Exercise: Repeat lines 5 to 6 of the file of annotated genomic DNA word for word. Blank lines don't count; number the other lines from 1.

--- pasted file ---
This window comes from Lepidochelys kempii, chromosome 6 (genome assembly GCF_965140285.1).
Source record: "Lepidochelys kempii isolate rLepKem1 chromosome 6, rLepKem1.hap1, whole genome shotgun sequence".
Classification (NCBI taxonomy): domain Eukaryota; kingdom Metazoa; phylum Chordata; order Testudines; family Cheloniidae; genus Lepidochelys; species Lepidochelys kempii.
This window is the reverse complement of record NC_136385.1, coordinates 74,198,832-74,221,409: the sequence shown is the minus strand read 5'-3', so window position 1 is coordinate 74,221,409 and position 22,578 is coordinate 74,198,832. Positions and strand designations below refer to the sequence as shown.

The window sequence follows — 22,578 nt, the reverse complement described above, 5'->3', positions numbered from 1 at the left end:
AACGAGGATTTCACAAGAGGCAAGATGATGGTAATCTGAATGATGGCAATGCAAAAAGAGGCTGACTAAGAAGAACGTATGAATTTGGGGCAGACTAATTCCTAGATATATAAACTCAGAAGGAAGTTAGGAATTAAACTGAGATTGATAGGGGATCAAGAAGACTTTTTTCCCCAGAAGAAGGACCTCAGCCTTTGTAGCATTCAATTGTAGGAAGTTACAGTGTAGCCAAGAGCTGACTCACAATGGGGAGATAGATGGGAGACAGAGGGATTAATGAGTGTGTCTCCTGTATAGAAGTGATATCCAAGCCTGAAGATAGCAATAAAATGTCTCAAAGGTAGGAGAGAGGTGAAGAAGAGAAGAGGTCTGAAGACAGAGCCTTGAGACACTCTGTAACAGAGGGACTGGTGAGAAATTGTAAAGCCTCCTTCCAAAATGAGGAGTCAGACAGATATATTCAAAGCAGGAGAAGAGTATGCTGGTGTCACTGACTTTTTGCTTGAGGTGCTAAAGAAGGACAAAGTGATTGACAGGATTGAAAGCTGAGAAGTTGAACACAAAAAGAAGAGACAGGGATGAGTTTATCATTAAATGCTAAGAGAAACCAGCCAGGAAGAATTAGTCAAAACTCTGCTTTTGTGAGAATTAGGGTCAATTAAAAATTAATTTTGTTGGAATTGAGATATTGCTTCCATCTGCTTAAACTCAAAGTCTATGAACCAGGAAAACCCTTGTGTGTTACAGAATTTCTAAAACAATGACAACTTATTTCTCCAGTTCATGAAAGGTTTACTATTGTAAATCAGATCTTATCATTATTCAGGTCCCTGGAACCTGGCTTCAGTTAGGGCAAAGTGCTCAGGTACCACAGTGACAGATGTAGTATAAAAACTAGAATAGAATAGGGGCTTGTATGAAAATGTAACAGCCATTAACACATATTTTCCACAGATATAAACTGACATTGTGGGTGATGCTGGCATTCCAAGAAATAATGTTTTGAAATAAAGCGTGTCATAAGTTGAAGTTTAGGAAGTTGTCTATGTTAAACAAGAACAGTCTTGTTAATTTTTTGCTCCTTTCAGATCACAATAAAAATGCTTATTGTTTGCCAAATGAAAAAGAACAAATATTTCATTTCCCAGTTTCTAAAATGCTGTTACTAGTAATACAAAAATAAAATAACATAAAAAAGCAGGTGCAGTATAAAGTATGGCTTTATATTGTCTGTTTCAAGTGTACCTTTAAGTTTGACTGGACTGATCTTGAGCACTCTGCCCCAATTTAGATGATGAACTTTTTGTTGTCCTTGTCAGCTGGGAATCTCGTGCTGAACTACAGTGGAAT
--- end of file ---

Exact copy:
The window sequence follows — 22,578 nt, the reverse complement described above, 5'->3', positions numbered from 1 at the left end:
AACGAGGATTTCACAAGAGGCAAGATGATGGTAATCTGAATGATGGCAATGCAAAAAGAGGCTGACTAAGAAGAACGTATGAATTTGGGGCAGACTAATTCCTAGATATATAAACTCAGAAGGAAGTTAGGAATTAAACTGAGATTGATAGGGGATCAAGAAGACTTTTTTCCCCAGAAGAAGGACCTCAGCCTTTGTAGCATTCAATTGTAGGAAGTTACAGTGTAGCCAAGAGCTGACTCACAATGGGGAGATAGATGGGAGACAGAGGGATTAATGAGTGTGTCTCCTGTATAGAAGTGATATCCAAGCCTGAAGATAGCAATAAAATGTCTCAAAGGTAGGAGAGAGGTGAAGAAGAGAAGAGGTCTGAAGACAGAGCCTTGAGACACTCTGTAACAGAGGGACTGGTGAGAAATTGTAAAGCCTCCTTCCAAAATGAGGAGTCAGACAGATATATTCAAAGCAGGAGAAGAGTATGCTGGTGTCACTGACTTTTTGCTTGAGGTGCTAAAGAAGGACAAAGTGATTGACAGGATTGAAAGCTGAGAAGTTGAACACAAAAAGAAGAGACAGGGATGAGTTTATCATTAAATGCTAAGAGAAACCAGCCAGGAAGAATTAGTCAAAACTCTGCTTTTGTGAGAATTAGGGTCAATTAAAAATTAATTTTGTTGGAATTGAGATATTGCTTCCATCTGCTTAAACTCAAAGTCTATGAACCAGGAAAACCCTTGTGTGTTACAGAATTTCTAAAACAATGACAACTTATTTCTCCAGTTCATGAAAGGTTTACTATTGTAAATCAGATCTTATCATTATTCAGGTCCCTGGAACCTGGCTTCAGTTAGGGCAAAGTGCTCAGGTACCACAGTGACAGATGTAGTATAAAAACTAGAATAGAATAGGGGCTTGTATGAAAATGTAACAGCCATTAACACATATTTTCCACAGATATAAACTGACATTGTGGGTGATGCTGGCATTCCAAGAAATAATGTTTTGAAATAAAGCGTGTCATAAGTTGAAGTTTAGGAAGTTGTCTATGTTAAACAAGAACAGTCTTGTTAATTTTTTGCTCCTTTCAGATCACAATAAAAATGCTTATTGTTTGCCAAATGAAAAAGAACAAATATTTCATTTCCCAGTTTCTAAAATGCTGTTACTAGTAATACAAAAATAAAATAACATAAAAAAGCAGGTGCAGTATAAAGTATGGCTTTATATTGTCTGTTTCAAGTGTACCTTTAAGTTTGACTGGACTGATCTTGAGCACTCTGCCCCAATTTAGATGATGAACTTTTTGTTGTCCTTGTCAGCTGGGAATCTCGTGCTGAACTACAGTGGAAT